Meet Our Experts: Counsellor, Kyrin Bhula from Atawhai Counselling + Supervision

Kyrin Bhula from Atawhai Counselling

Meet Kyrin Bhula, our go-to counselling and coaching expert for all your personal, social, and psychological questions. Each month we’ll be posting a question box on our Instagram where you can write in, then we’ll put your pressing questions to our expert panel.

Ko wai koe?

​​Ko Maungatautari tōku maunga

Ko Waikato tōku awa

Ko Tainui tōku iwi

Ko ngāti Korokī Kahukura tōku hapū

Ko Maungatautari tōku marae

Ko Martha rāua ko Mo ōku mātua

Ko kaitiaki tōku mahi

Ko Kyrin Bhula tōku ingoa

Kia ora koutou katoa.


Tell us about yourself.

My name is Kyrin Bhula and I grew up in a bi-cultural whānau with my Indian Dad and Māori Mum. I spent all of my younger years in Tauranga, before moving to Otāutahi at 18, and eventually settling in Tāmaki Makaurau in 2014. Currently I work for myself as a counsellor (Atawhai Counselling + Supervision). I am also a caregiver to Mum who has alzheimers, and I run a small online shop.


What are your qualifications and how long have you been working in this area for?

I am a qualified counsellor with a Bachelor of Health Science from AUT, and I am a provisional member of the New Zealand Association of Counsellors. I also have a Bachelor Arts and PGDip from the Univesity of Canterbury. I have been working as a counsellor for the past 4 years and prior to that I worked as a support worker, and social worker for about 10 years in different NGO’s between Tauranga, Otāutahi and Tāmaki Makaurau. Most of my work in NGO’s was working with women and children who are affected by family violence.


What does an average day in your role look like? (Describe what someone with your job actually does.)

My day-to-day as a counsellor is pretty great, I am pretty lucky to work for myself so I get to pick my own days and hours. A typical day for me as a counsellor is seeing 5 – 6 clients in a beautiful space in Kingsland, Auckland. Or seeing clients over Zoom (where my cat constantly finds ways to interrupt sessions). I don’t have a lot of paperwork to do so a lot of my energy is spent creating and holding safe space for my clients to express themselves. When I’m not seeing clients I will be writing ideas or questions down, or reading any manner of journal articles and books.


Tell us in five words how your patients/clients would describe you.

Patient, kind, hopeful, honest, and insightful.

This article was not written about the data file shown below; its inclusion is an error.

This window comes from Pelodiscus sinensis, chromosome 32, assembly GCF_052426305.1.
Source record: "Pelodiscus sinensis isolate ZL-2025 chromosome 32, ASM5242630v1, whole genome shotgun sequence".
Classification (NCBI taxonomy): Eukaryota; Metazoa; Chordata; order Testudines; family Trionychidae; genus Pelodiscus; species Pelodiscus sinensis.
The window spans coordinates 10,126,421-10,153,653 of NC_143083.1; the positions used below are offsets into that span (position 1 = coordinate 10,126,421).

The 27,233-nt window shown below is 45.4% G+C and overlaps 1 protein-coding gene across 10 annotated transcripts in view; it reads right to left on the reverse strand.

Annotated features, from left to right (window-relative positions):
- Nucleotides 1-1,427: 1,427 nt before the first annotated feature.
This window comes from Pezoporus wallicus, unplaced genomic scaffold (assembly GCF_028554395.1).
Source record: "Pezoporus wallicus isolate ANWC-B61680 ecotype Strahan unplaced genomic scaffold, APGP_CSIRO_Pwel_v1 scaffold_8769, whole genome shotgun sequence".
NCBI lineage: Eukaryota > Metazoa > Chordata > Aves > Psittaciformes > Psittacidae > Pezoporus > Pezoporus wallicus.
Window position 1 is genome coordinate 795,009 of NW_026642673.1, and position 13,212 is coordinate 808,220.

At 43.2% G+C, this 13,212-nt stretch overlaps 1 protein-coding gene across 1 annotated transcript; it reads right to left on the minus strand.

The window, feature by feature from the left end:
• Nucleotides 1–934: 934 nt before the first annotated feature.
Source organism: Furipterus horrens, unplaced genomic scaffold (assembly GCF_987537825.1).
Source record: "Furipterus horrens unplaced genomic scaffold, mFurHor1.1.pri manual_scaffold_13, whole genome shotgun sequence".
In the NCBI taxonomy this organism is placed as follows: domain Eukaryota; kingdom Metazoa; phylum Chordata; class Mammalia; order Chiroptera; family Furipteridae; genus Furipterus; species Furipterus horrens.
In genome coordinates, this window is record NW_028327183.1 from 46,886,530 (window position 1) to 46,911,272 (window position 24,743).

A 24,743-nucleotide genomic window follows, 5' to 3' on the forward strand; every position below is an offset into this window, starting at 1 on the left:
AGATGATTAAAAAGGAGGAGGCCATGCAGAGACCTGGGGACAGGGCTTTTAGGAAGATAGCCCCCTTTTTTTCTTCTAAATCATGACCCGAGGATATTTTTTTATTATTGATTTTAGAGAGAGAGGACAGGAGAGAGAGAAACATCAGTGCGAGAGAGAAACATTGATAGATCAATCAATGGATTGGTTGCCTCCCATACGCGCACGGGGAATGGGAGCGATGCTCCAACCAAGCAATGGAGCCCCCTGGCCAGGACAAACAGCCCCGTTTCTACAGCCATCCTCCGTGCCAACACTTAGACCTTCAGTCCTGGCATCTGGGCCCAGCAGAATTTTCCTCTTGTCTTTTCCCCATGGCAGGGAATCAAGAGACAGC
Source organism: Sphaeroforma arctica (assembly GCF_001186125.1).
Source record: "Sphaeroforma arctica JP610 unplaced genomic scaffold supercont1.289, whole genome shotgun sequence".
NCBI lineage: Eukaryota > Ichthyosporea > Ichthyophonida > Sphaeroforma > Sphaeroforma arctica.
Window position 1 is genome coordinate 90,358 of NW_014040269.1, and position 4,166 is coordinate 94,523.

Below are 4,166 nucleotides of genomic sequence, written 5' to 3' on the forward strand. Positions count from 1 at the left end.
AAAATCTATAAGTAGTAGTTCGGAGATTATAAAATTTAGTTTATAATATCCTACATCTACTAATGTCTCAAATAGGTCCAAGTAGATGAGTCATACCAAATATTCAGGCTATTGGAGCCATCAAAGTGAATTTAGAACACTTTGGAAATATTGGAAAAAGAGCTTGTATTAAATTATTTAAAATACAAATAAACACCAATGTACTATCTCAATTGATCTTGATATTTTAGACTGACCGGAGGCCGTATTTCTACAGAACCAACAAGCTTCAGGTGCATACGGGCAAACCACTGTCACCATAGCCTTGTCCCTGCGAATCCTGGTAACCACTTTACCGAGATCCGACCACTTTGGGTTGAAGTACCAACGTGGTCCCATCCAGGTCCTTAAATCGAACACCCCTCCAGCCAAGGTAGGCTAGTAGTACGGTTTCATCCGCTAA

Counsellor, Kyrin Bhula from Atawhai
When it comes to taking care of people, especially māmā, what are you most passionate about?

There are so many things to talk about here, but as I have grown as a person and a counsellor I think the most important thing for me has been giving people space to be heard and seen. I’m passionate about creating a space where people, and especially Māmā feel comfortable to say and express anything they need to, free from judgement or the feeling like I’m there to “fix” them. To be open and honest, and heard in all of the things that make us vulnerable, and ultimately make us human. 


What are the most common challenges you see māmā facing during pregnancy and postpartum, and how do you help them as a counsellor?

At the moment I’m seeing a lot of Māmā who feel lonely and isolated from community, everyone and everything is busy all the time and the world is moving at a very fast pace. And finding and building new communities when pēpē comes along can be very challenging. We are lucky in Aotearoa to have access to the maternity care that is available, but sometimes it isn’t enough. It truly takes a village to support all of us, but especially those who are raising and nurturing our most vulnerable. 

I help by being there, being available as a connection, especially when Māmā are feeling overwhelmed and scared of being judged by expressing feelings of distress. I also support my clients by exploring ways they could ask for more support, or find more community.


What is your health and wellbeing philosophy, especially in terms of Te Whare Tapa Whā?

Te Whare Tapa Whā is one of the best models we have in Aotearoa that really looks after the whole. Counselling is great and I am a huge advocate for it, but it isn’t the only thing that keeps a person well. Access to good healthcare, kai, warm houses, whānau, friends and so much more are the things that keep us healthy and thriving. Te Whare Tapa Whā acknowledges that community is an integral part of wellbeing, and that we don’t exist in isolation. I think that is really important, that when we are feeling low we can look to other places in our lives where things might be ok, or even good to give us encouragement of where life has been and can be. 

Follow Kyrin on Instagram @atawhai_counselling. You can visit her website for her counselling and coaching services here.